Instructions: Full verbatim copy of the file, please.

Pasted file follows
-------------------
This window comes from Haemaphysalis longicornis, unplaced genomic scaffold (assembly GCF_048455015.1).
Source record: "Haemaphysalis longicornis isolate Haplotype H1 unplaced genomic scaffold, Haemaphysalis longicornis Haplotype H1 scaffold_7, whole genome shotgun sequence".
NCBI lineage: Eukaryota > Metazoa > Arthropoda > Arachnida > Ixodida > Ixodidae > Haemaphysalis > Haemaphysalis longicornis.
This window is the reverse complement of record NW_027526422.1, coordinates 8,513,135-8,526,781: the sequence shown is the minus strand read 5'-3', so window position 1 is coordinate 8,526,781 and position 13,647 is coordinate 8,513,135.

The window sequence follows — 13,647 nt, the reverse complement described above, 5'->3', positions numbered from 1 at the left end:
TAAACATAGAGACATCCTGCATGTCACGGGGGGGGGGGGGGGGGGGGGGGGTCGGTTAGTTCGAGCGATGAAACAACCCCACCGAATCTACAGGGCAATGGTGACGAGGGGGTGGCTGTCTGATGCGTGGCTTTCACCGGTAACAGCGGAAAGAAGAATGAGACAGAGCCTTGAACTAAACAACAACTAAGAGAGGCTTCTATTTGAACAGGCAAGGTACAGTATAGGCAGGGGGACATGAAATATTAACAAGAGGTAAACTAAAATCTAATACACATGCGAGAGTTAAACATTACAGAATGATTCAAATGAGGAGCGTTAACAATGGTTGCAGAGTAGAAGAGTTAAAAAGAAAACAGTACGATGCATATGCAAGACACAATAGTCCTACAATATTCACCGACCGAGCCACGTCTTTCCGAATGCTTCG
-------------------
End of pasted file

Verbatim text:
This window comes from Haemaphysalis longicornis, unplaced genomic scaffold (assembly GCF_048455015.1).
Source record: "Haemaphysalis longicornis isolate Haplotype H1 unplaced genomic scaffold, Haemaphysalis longicornis Haplotype H1 scaffold_7, whole genome shotgun sequence".
NCBI lineage: Eukaryota > Metazoa > Arthropoda > Arachnida > Ixodida > Ixodidae > Haemaphysalis > Haemaphysalis longicornis.
This window is the reverse complement of record NW_027526422.1, coordinates 8,513,135-8,526,781: the sequence shown is the minus strand read 5'-3', so window position 1 is coordinate 8,526,781 and position 13,647 is coordinate 8,513,135.

The window sequence follows — 13,647 nt, the reverse complement described above, 5'->3', positions numbered from 1 at the left end:
TAAACATAGAGACATCCTGCATGTCACGGGGGGGGGGGGGGGGGGGGGGGGTCGGTTAGTTCGAGCGATGAAACAACCCCACCGAATCTACAGGGCAATGGTGACGAGGGGGTGGCTGTCTGATGCGTGGCTTTCACCGGTAACAGCGGAAAGAAGAATGAGACAGAGCCTTGAACTAAACAACAACTAAGAGAGGCTTCTATTTGAACAGGCAAGGTACAGTATAGGCAGGGGGACATGAAATATTAACAAGAGGTAAACTAAAATCTAATACACATGCGAGAGTTAAACATTACAGAATGATTCAAATGAGGAGCGTTAACAATGGTTGCAGAGTAGAAGAGTTAAAAAGAAAACAGTACGATGCATATGCAAGACACAATAGTCCTACAATATTCACCGACCGAGCCACGTCTTTCCGAATGCTTCG